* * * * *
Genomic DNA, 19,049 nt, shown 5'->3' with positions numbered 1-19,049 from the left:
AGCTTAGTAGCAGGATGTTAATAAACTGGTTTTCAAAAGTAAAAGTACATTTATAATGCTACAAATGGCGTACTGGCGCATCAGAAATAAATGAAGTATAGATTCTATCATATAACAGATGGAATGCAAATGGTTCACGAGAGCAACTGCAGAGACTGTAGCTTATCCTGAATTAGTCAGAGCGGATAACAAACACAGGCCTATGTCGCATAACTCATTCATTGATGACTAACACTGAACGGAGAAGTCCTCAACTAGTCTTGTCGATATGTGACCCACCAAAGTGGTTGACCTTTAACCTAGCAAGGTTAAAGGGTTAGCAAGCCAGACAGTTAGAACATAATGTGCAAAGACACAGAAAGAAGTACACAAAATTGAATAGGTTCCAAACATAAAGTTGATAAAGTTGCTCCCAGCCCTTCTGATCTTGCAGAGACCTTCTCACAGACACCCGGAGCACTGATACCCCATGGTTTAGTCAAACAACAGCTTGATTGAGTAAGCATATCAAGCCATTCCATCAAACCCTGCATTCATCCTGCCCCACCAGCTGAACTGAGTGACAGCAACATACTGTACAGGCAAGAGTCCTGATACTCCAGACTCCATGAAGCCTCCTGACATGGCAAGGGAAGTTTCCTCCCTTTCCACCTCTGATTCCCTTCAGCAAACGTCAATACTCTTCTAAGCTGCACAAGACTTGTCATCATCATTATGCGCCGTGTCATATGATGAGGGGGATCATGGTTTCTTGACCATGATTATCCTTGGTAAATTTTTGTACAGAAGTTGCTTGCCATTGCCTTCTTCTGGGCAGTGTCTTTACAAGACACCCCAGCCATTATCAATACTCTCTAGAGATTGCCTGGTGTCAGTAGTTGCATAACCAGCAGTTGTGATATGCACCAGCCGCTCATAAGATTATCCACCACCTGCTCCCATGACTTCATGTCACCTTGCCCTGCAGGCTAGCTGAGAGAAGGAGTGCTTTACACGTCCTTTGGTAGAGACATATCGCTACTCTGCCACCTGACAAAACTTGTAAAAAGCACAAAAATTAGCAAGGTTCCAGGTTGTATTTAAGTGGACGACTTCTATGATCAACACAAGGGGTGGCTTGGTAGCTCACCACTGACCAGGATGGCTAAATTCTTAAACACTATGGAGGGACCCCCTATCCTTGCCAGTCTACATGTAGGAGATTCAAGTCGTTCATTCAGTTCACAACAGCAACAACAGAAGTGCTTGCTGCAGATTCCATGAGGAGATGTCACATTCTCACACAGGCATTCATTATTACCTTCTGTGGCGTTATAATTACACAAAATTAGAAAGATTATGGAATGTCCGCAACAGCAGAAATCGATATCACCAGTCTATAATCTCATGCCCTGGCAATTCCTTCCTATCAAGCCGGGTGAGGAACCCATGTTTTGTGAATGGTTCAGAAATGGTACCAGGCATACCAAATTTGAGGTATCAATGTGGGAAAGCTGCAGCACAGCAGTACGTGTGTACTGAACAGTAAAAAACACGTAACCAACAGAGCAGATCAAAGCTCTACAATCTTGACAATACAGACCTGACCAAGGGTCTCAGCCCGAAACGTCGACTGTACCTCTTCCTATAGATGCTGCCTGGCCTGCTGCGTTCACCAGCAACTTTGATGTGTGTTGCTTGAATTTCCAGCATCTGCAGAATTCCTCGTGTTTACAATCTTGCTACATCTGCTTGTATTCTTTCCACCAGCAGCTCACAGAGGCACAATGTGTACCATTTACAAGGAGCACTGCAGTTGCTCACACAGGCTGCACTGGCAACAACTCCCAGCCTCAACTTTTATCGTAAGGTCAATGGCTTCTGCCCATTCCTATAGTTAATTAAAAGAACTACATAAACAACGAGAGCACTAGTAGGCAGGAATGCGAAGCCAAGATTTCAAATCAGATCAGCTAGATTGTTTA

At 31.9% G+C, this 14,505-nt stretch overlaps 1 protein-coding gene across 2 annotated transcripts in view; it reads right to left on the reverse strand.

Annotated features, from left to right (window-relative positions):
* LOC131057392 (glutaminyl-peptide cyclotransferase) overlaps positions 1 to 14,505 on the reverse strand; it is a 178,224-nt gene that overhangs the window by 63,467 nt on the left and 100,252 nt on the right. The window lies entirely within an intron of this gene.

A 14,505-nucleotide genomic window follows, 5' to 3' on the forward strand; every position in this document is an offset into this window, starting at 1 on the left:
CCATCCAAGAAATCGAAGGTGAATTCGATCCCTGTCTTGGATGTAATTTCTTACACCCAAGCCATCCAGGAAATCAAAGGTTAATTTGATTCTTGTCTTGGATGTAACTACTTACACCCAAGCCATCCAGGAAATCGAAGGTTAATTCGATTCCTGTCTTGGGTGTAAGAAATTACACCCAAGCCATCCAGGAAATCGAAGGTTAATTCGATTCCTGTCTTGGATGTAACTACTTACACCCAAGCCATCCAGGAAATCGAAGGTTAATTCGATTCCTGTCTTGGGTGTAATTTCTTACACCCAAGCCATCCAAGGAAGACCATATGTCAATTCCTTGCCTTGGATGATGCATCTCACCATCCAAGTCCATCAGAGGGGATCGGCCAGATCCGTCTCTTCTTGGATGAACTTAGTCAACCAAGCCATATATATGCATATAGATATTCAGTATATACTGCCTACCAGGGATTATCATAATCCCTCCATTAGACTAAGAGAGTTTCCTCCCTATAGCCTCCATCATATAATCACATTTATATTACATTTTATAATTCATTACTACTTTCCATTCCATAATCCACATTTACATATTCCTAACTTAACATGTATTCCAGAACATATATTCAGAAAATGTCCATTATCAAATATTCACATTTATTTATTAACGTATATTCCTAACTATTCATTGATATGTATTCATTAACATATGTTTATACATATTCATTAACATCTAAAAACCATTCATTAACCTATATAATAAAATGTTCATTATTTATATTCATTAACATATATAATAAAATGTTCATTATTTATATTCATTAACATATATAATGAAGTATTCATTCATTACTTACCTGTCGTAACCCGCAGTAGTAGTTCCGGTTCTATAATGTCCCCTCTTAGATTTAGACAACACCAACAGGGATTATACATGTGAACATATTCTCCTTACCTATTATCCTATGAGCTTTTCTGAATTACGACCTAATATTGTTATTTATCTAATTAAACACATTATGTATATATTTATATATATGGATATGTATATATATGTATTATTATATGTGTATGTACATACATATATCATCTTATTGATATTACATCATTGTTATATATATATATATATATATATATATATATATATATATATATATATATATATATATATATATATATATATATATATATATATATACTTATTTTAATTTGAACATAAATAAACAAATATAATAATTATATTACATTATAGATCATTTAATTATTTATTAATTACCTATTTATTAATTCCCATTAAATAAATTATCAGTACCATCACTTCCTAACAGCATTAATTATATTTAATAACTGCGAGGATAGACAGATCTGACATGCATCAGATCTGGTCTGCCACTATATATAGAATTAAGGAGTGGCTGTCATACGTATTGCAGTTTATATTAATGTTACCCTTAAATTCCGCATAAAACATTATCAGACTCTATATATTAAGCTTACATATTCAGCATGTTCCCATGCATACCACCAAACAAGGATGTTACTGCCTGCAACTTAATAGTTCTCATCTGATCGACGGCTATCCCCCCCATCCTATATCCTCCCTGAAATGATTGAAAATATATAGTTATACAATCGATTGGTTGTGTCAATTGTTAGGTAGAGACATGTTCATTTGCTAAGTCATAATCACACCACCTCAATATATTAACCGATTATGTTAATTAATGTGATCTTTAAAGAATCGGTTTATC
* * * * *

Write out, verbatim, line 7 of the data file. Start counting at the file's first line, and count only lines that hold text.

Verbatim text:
CCATCCAAGAAATCGAAGGTGAATTCGATCCCTGTCTTGGATGTAATTTCTTACACCCAAGCCATCCAGGAAATCAAAGGTTAATTTGATTCTTGTCTTGGATGTAACTACTTACACCCAAGCCATCCAGGAAATCGAAGGTTAATTCGATTCCTGTCTTGGGTGTAAGAAATTACACCCAAGCCATCCAGGAAATCGAAGGTTAATTCGATTCCTGTCTTGGATGTAACTACTTACACCCAAGCCATCCAGGAAATCGAAGGTTAATTCGATTCCTGTCTTGGGTGTAATTTCTTACACCCAAGCCATCCAAGGAAGACCATATGTCAATTCCTTGCCTTGGATGATGCATCTCACCATCCAAGTCCATCAGAGGGGATCGGCCAGATCCGTCTCTTCTTGGATGAACTTAGTCAACCAAGCCATATATATGCATATAGATATTCAGTATATACTGCCTACCAGGGATTATCATAATCCCTCCATTAGACTAAGAGAGTTTCCTCCCTATAGCCTCCATCATATAATCACATTTATATTACATTTTATAATTCATTACTACTTTCCATTCCATAATCCACATTTACATATTCCTAACTTAACATGTATTCCAGAACATATATTCAGAAAATGTCCATTATCAAATATTCACATTTATTTATTAACGTATATTCCTAACTATTCATTGATATGTATTCATTAACATATGTTTATACATATTCATTAACATCTAAAAACCATTCATTAACCTATATAATAAAATGTTCATTATTTATATTCATTAACATATATAATAAAATGTTCATTATTTATATTCATTAACATATATAATGAAGTATTCATTCATTACTTACCTGTCGTAACCCGCAGTAGTAGTTCCGGTTCTATAATGTCCCCTCTTAGATTTAGACAACACCAACAGGGATTATACATGTGAACATATTCTCCTTACCTATTATCCTATGAGCTTTTCTGAATTACGACCTAATATTGTTATTTATCTAATTAAACACATTATGTATATATTTATATATATGGATATGTATATATATGTATTATTATATGTGTATGTACATACATATATCATCTTATTGATATTACATCATTGTTATATATATATATATATATATATATATATATATATATATATATATATATATATATATATATATATATATATATATATATATATATACTTATTTTAATTTGAACATAAATAAACAAATATAATAATTATATTACATTATAGATCATTTAATTATTTATTAATTACCTATTTATTAATTCCCATTAAATAAATTATCAGTACCATCACTTCCTAACAGCATTAATTATATTTAATAACTGCGAGGATAGACAGATCTGACATGCATCAGATCTGGTCTGCCACTATATATAGAATTAAGGAGTGGCTGTCATACGTATTGCAGTTTATATTAATGTTACCCTTAAATTCCGCATAAAACATTATCAGACTCTATATATTAAGCTTACATATTCAGCATGTTCCCATGCATACCACCAAACAAGGATGTTACTGCCTGCAACTTAATAGTTCTCATCTGATCGACGGCTATCCCCCCCATCCTATATCCTCCCTGAAATGATTGAAAATATATAGTTATACAATCGATTGGTTGTGTCAATTGTTAGGTAGAGACATGTTCATTTGCTAAGTCATAATCACACCACCTCAATATATTAACCGATTATGTTAATTAATGTGATCTTTAAAGAATCGGTTTATC